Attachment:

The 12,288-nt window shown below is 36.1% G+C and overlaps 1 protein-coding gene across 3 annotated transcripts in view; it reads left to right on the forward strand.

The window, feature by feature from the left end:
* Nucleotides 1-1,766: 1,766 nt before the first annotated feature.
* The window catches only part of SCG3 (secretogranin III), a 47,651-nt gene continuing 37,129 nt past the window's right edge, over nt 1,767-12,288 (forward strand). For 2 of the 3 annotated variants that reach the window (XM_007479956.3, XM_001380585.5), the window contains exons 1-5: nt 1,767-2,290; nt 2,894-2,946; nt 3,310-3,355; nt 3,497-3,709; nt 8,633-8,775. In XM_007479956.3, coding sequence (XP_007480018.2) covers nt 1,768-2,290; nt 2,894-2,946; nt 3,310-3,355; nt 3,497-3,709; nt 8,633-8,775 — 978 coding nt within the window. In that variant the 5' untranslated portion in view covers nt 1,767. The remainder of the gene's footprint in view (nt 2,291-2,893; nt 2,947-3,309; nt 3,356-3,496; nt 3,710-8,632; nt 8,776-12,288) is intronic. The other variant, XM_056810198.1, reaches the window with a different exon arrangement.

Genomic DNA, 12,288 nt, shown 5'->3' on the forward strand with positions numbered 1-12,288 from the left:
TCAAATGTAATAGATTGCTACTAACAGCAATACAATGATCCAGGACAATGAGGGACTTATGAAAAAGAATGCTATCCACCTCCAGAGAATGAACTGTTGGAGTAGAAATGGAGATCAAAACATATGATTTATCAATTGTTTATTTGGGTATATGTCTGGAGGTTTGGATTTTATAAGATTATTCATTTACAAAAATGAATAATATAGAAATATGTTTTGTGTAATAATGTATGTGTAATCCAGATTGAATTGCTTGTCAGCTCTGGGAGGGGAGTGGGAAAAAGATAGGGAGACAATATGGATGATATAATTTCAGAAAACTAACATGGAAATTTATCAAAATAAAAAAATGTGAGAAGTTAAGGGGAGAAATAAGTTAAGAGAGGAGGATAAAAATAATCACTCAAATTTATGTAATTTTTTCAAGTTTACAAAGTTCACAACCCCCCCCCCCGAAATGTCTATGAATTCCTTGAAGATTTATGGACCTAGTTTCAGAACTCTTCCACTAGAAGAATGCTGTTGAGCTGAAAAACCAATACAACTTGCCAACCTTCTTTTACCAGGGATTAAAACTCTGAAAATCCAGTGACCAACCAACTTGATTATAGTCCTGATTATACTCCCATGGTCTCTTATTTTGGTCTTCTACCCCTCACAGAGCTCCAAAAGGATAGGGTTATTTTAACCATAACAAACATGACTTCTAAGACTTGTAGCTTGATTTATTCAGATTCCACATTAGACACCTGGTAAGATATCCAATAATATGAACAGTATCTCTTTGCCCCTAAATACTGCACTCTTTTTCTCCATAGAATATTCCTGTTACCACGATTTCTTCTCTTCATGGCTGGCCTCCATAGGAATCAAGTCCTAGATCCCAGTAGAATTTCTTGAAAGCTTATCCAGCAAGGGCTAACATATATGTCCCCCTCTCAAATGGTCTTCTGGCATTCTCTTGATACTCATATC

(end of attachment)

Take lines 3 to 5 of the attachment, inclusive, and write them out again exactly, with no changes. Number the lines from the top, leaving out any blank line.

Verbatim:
* Nucleotides 1-1,766: 1,766 nt before the first annotated feature.
* The window catches only part of SCG3 (secretogranin III), a 47,651-nt gene continuing 37,129 nt past the window's right edge, over nt 1,767-12,288 (forward strand). For 2 of the 3 annotated variants that reach the window (XM_007479956.3, XM_001380585.5), the window contains exons 1-5: nt 1,767-2,290; nt 2,894-2,946; nt 3,310-3,355; nt 3,497-3,709; nt 8,633-8,775. In XM_007479956.3, coding sequence (XP_007480018.2) covers nt 1,768-2,290; nt 2,894-2,946; nt 3,310-3,355; nt 3,497-3,709; nt 8,633-8,775 — 978 coding nt within the window. In that variant the 5' untranslated portion in view covers nt 1,767. The remainder of the gene's footprint in view (nt 2,291-2,893; nt 2,947-3,309; nt 3,356-3,496; nt 3,710-8,632; nt 8,776-12,288) is intronic. The other variant, XM_056810198.1, reaches the window with a different exon arrangement.

Genomic DNA, 12,288 nt, shown 5'->3' on the forward strand with positions numbered 1-12,288 from the left: